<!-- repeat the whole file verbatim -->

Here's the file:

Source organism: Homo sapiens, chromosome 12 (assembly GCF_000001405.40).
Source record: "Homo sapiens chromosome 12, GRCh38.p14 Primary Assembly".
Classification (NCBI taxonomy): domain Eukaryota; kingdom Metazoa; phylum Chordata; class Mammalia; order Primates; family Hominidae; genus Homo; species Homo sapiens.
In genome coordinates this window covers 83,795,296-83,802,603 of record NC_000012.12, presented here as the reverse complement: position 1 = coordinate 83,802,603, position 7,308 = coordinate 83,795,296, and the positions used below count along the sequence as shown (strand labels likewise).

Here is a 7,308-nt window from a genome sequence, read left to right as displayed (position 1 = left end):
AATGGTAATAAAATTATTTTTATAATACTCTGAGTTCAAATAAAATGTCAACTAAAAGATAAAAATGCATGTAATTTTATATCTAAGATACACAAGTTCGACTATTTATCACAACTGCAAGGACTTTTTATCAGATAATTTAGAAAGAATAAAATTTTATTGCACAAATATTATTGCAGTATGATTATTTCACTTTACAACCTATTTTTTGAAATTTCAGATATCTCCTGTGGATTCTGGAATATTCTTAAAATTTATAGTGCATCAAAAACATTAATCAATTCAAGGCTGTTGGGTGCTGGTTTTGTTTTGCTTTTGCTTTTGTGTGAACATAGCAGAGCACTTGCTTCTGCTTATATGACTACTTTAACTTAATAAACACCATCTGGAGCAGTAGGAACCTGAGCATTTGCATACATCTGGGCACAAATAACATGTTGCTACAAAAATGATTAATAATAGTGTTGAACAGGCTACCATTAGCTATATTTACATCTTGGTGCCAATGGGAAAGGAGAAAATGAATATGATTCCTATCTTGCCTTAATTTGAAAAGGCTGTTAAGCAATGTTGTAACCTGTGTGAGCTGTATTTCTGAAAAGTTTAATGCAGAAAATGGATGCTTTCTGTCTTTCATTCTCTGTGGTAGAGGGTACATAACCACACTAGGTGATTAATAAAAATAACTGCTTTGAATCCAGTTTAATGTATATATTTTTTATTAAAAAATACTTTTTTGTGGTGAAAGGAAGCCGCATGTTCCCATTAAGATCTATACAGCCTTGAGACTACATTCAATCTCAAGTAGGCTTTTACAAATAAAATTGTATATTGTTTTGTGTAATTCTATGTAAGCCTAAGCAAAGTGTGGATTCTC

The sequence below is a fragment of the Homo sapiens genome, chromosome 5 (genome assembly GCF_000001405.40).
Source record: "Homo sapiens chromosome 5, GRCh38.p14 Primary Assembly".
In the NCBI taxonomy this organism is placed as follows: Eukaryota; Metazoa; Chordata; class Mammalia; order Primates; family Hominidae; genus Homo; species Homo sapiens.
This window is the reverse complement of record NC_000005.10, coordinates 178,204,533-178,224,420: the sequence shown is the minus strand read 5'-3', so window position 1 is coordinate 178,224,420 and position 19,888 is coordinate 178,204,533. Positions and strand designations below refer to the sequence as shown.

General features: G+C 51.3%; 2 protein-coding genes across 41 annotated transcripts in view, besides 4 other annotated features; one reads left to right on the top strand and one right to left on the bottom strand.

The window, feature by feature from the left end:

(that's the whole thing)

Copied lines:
Source organism: Homo sapiens, chromosome 12 (assembly GCF_000001405.40).
Source record: "Homo sapiens chromosome 12, GRCh38.p14 Primary Assembly".
Classification (NCBI taxonomy): domain Eukaryota; kingdom Metazoa; phylum Chordata; class Mammalia; order Primates; family Hominidae; genus Homo; species Homo sapiens.
In genome coordinates this window covers 83,795,296-83,802,603 of record NC_000012.12, presented here as the reverse complement: position 1 = coordinate 83,802,603, position 7,308 = coordinate 83,795,296, and the positions used below count along the sequence as shown (strand labels likewise).

Here is a 7,308-nt window from a genome sequence, read left to right as displayed (position 1 = left end):
AATGGTAATAAAATTATTTTTATAATACTCTGAGTTCAAATAAAATGTCAACTAAAAGATAAAAATGCATGTAATTTTATATCTAAGATACACAAGTTCGACTATTTATCACAACTGCAAGGACTTTTTATCAGATAATTTAGAAAGAATAAAATTTTATTGCACAAATATTATTGCAGTATGATTATTTCACTTTACAACCTATTTTTTGAAATTTCAGATATCTCCTGTGGATTCTGGAATATTCTTAAAATTTATAGTGCATCAAAAACATTAATCAATTCAAGGCTGTTGGGTGCTGGTTTTGTTTTGCTTTTGCTTTTGTGTGAACATAGCAGAGCACTTGCTTCTGCTTATATGACTACTTTAACTTAATAAACACCATCTGGAGCAGTAGGAACCTGAGCATTTGCATACATCTGGGCACAAATAACATGTTGCTACAAAAATGATTAATAATAGTGTTGAACAGGCTACCATTAGCTATATTTACATCTTGGTGCCAATGGGAAAGGAGAAAATGAATATGATTCCTATCTTGCCTTAATTTGAAAAGGCTGTTAAGCAATGTTGTAACCTGTGTGAGCTGTATTTCTGAAAAGTTTAATGCAGAAAATGGATGCTTTCTGTCTTTCATTCTCTGTGGTAGAGGGTACATAACCACACTAGGTGATTAATAAAAATAACTGCTTTGAATCCAGTTTAATGTATATATTTTTTATTAAAAAATACTTTTTTGTGGTGAAAGGAAGCCGCATGTTCCCATTAAGATCTATACAGCCTTGAGACTACATTCAATCTCAAGTAGGCTTTTACAAATAAAATTGTATATTGTTTTGTGTAATTCTATGTAAGCCTAAGCAAAGTGTGGATTCTC

The sequence below is a fragment of the Homo sapiens genome, chromosome 5 (genome assembly GCF_000001405.40).
Source record: "Homo sapiens chromosome 5, GRCh38.p14 Primary Assembly".
In the NCBI taxonomy this organism is placed as follows: Eukaryota; Metazoa; Chordata; class Mammalia; order Primates; family Hominidae; genus Homo; species Homo sapiens.
This window is the reverse complement of record NC_000005.10, coordinates 178,204,533-178,224,420: the sequence shown is the minus strand read 5'-3', so window position 1 is coordinate 178,224,420 and position 19,888 is coordinate 178,204,533. Positions and strand designations below refer to the sequence as shown.

General features: G+C 51.3%; 2 protein-coding genes across 41 annotated transcripts in view, besides 4 other annotated features; one reads left to right on the top strand and one right to left on the bottom strand.

The window, feature by feature from the left end: